In light of the fact that several legitimate queries are laid before the Normative principle, I am convinced that every normative practice requires careful application. There are those who are more convinced the regulative way, and would rather deal with the accusations laid before that principle instead. Depending on how much polishing they do to the Regulative principle, we might find ourselves in roughly the same place pertaining to the methodology of our worship.

Interestingly, I think that mistake that reformed theology makes is to think that their theology is what represents the Reformation not totally unlike Pentecostals who think that their theology is what aptly represents the events of the day of Pentecost. In this sense, the names Reformed and Pentecostal can be quite misleading. I understand that Westminster and 1689 are a rich legacy; I would be a great fool not to recognise that, but even a great human legacy is not infallible. Among other shortcomings, Luther had his mutilating of the Scriptures to exclude James, and this was precisely because of his rich legacy. In the same vein, Calvin stuck to his paedo-baptisms considering them the New Testament replacement of circumcision--and that is but one of the dents of his rich legacy. On that note, I will not, therefore, be too surprised to learn, if I do, that I have been mistaken on a point or two, if I have. If such a time ever comes, may the Lord grant me the humility to say, I was wrong, like I have said about some things in the past. Thus must I come to the conclusion of this series that has hopefully blessed you as it has definitely blessed me.

May the revival at my church never bring us to a place where we lose track of the distinctives that make us a more pure biblical church than most today. Chief among those distinctives is an unshakable resolve to obey God's voice in the Bible no matter what. As a church, may we continue to grow in the grace and knowledge of Jesus Christ, our Lord.

I hope to see you back here again and again for more meditations on the things of our God.

1 comment:

  1. Hi Caleb. I've come back to this post as I've just been reading a few things in the last few days giving different perspectives on the Regulative Principle. I personally remain unconvinced of the arguments for RP, esp. the arguments for exclusive acapella psalmody and the arguments restricting worship to the Sunday meeting (which you address).
    Just for the sake of fairness I think it's worth noting that there is quite a range among the Regulation guys. Just search the 9 Marks site for regulative principle and you find that there are some who are quite flexible and happy to have instruments, cultural elements and are far from a "forlorn mood". They use the principle more as a guide / focus rather than as a ruthless razor.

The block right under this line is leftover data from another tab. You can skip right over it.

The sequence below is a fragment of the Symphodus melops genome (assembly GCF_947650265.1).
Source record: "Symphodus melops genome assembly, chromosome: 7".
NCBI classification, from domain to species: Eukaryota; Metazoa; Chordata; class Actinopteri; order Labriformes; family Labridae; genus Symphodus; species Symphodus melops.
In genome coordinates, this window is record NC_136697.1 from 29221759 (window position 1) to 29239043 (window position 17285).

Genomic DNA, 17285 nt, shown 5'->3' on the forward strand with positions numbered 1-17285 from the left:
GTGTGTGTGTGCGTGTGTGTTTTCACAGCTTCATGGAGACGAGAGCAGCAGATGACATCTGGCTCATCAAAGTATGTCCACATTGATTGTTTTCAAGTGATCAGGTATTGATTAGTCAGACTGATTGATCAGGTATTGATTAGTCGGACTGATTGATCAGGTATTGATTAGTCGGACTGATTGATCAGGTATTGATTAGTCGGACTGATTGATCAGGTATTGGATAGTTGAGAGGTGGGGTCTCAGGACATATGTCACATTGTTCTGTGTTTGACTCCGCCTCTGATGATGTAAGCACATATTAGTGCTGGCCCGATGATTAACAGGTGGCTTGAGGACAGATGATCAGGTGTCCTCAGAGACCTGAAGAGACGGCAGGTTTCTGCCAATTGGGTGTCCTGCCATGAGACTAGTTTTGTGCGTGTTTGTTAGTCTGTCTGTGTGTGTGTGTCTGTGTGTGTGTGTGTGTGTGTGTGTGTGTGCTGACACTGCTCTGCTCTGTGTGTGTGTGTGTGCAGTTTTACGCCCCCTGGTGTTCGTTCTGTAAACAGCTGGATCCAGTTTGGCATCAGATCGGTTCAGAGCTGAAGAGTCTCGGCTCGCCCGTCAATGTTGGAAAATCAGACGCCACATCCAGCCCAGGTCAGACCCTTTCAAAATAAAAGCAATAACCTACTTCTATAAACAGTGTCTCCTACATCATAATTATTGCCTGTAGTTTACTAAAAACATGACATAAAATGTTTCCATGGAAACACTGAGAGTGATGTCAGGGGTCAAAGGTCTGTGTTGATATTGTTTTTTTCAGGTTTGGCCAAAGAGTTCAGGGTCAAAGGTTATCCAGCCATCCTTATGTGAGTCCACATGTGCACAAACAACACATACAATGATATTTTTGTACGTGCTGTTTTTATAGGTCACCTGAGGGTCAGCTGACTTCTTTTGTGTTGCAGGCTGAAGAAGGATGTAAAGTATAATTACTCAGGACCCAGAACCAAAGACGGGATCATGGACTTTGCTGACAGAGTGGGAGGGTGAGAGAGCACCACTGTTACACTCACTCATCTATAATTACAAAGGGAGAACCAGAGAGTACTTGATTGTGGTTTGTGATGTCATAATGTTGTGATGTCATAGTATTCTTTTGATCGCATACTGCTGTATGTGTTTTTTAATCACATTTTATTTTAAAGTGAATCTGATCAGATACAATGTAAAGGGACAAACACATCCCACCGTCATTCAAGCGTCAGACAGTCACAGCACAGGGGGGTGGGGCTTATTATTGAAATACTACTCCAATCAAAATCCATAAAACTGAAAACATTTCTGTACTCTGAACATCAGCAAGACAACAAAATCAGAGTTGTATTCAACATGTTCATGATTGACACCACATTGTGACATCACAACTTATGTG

There's also a wide range of views (emphasis) within the Reformed sphere. It's helpful that you mention Luther (the Reformer). Reformed does not necessarily equal Westminster/1689. At one end of the covenant/reformed spectrum are the late Calvinists and Puritans who often (though not always) had a pretty flat/systematic reading of the Bible, saw a huge amount of similarity between Israel under Moses and the Church under the New Covenant, looked for 'general Scriptural principles', and basically understood the main theme of the Bible to be worship (so emphasising the time of Kings and Chronicles and the fight for pure worship). At the other end of the spectrum would be Luther, seeing the main theme of the Bible as Salvation, reading the Bible as a narrative, the unfolding of salvation history, concerned for eschatology, seeing a major difference between Law and Gospel, Both ends of the spectrum emphasised the importance of the sacraments, the unity of the people of God, the pre-incarnate Christ in the OT etc. (i.e. they were covenant guys) but there are hermeneutical differences there too. I'm personally rather more at that (Luther) end of the spectrum.
    One final thought. You mention tithing. What do we think about tithes? It certainly fits the Puritan paradigm but why do some dispensationalist / fundamentalist churches still use the language of tithes?